No. Seriously. If you thought you were screwed before,  you know, screwed by the lie of the open market, the economy or corporations wait till the near future lays its greedy paws in your starving lap. Anyone remember NAFTA? Well, if you feel as though you never could get that job or career that you were hoping for (yours truly) or if you know for a fact that you won’t have the comforts you parents have (yours truly again) or if you’re kinda angry that #americant can’t produce anything anymore because it can only assemble stuff (Ha, Ha, Ha), you can thank NAFTA for it. But I’m off subject. ¶Just the other day while walking around some Eurowasteland city with my seventeen year old son, I stopped in the market square to gaze at the TTIP protests. For you see, dear worst-reader, TTIP is the Euro version of TPP. Both are extended and steroid laden versions of NAFTA. The truly astonishing thing about these trade agreements is 1) they are not trade agreements they are instead treaties and 2) there is no better example today of how government and corporations collude in order to undermine the common good (if there even is such a thing). BTW, what’s the difference between a treaty and a trade agreement? That this stuff is being sold to you/us as trade agreements is astonishing enough. These are treaties and treaties are much more serious. Aren’t they? But, again, I’m off subject. ¶That the US President is currently shuffling his jubblies in order to get fast track authority to push through TPP should be the alarm bell heard around the world. But corporations–who own everything–especially the media–have kept the whole shebang under most radars. So when I stood there watching and listening to old Eurowastelanders trying to convince people, i.e. society, of the fate that beholds them/us I thought about my son and whether he too will grow old in an age where disappointment and bitterness are the only trades learned.  But then again, after a double-take of all those old people wasting their time protesting something that should have been protested years ago but wasn’t because they/we were all convinced that consuming krapp had no ramifications, I looked again at my beautiful boy and the glow of hope and innocence that surrounds him like a mystical cocoon. I’ve tried to prepare him for the krappy future that my generation and my parent’s generation have left him. I’ve told him about the frivolity of higher education and how it doesn’t serve higher learning. I’ve told him that what he needs for the future is the will to survive thereby not getting caught up in the transaction-lie that is love and simply finding something he likes doing and keep doing it till the cows come runnin‘. Or something like that. Nomatter. If you’re born of the age of the millennials you might have a chance for a future as the ruining boomer generation comes to an end. Good luck suckers. Rant on. -Tommi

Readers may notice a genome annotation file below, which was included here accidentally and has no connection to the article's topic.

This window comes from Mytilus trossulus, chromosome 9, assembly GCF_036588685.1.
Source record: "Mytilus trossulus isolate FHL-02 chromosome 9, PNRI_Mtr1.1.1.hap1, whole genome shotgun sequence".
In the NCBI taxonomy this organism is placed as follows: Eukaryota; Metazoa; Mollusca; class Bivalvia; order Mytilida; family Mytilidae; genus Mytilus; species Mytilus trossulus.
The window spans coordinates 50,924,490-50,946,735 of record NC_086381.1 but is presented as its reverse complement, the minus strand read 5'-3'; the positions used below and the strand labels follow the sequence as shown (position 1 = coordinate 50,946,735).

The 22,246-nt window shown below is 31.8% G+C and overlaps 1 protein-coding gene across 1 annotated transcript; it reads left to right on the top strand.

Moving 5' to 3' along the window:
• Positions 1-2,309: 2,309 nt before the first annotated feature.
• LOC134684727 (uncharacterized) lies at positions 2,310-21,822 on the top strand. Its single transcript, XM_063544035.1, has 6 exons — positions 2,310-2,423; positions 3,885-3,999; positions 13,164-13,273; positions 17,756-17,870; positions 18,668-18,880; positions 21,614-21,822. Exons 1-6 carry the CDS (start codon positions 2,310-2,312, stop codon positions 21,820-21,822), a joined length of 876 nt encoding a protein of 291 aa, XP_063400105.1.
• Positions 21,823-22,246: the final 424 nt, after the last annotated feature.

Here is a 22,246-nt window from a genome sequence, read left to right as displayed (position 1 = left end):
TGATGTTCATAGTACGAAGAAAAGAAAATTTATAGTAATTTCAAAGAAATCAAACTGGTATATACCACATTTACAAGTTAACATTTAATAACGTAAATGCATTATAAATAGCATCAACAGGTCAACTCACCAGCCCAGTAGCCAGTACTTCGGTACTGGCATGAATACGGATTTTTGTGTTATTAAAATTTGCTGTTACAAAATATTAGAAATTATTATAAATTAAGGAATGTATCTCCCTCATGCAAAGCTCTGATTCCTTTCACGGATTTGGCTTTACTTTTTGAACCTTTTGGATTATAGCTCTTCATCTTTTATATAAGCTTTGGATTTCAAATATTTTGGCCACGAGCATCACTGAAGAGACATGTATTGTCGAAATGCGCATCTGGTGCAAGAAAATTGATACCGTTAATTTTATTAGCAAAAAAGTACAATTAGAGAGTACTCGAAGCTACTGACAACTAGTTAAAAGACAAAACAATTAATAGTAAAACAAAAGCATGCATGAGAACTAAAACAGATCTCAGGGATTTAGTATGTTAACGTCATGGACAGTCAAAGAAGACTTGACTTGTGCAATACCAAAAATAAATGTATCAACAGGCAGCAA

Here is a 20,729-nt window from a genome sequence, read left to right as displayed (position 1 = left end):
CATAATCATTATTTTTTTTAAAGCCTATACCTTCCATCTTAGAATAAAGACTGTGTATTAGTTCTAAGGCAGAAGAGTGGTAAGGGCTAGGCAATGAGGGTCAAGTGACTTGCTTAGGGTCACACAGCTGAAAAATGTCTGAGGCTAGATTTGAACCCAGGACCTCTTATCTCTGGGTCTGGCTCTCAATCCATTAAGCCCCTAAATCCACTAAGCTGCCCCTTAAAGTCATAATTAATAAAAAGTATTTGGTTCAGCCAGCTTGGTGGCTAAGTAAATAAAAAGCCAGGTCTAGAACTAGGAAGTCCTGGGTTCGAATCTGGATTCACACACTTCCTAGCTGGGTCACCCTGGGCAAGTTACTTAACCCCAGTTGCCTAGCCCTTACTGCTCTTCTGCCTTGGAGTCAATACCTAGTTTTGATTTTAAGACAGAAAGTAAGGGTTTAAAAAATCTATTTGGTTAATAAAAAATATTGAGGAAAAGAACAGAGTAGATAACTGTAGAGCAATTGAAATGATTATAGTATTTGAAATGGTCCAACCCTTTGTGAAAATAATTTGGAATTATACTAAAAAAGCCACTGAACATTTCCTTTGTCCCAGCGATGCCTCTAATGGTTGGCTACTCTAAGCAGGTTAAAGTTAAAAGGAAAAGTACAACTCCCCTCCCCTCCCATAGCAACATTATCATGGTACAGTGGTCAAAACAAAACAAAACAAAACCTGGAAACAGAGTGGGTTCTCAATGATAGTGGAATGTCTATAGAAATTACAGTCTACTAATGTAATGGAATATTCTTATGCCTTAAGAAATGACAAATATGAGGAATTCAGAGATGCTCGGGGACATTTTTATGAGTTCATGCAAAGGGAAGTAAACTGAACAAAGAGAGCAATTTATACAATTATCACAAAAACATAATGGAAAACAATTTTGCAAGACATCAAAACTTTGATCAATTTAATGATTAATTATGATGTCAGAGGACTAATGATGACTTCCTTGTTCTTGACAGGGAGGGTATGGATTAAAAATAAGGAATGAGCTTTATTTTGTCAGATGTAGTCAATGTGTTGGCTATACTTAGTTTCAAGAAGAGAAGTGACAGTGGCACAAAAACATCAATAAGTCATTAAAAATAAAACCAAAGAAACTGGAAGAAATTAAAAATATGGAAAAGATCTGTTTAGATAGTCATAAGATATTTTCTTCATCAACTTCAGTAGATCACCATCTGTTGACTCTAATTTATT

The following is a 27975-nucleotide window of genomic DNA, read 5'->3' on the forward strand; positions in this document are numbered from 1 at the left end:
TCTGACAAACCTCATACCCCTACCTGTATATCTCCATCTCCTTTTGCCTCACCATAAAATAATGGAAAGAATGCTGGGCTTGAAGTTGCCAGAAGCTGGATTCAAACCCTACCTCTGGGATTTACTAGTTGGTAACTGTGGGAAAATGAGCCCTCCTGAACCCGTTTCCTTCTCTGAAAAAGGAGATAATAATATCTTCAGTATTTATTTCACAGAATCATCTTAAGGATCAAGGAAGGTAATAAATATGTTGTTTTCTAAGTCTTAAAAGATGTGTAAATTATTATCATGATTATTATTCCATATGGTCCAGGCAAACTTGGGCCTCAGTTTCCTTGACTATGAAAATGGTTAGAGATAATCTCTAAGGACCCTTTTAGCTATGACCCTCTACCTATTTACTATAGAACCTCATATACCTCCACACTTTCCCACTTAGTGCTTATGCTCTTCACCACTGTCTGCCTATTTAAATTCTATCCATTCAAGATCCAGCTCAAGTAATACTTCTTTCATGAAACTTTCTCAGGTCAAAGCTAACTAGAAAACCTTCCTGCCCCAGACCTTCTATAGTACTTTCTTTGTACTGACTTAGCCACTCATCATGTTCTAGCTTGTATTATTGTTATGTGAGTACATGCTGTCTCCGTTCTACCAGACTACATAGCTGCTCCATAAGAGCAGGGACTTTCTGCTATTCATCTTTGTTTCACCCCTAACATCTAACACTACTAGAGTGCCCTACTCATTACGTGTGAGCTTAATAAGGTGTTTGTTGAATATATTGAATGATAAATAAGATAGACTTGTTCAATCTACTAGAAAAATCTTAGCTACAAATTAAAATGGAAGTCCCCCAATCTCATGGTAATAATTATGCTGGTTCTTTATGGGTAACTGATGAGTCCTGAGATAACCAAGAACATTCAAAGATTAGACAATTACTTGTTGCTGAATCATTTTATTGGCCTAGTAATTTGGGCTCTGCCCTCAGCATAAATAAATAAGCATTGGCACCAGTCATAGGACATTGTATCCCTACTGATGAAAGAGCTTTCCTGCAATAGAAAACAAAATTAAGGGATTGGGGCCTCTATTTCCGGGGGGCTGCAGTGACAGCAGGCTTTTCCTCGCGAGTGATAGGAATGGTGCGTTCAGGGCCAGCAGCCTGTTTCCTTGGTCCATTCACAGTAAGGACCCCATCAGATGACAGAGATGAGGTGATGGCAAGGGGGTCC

San Francisco Opposes TPP Fast Track in New Resolution | Electronic Frontier Foundation.

Since When Does El Presidenté Need Fast Track Authority For US Corpos? | NYT

TPP Gutting Laws | Politico

NAFTA | Wiki

Fast Track Authority | Wiki

The Eurowasteland Version Is TTIP | Stop TTIP

How Did They Know

The Germans lost the war but the fascists won. -George Carlin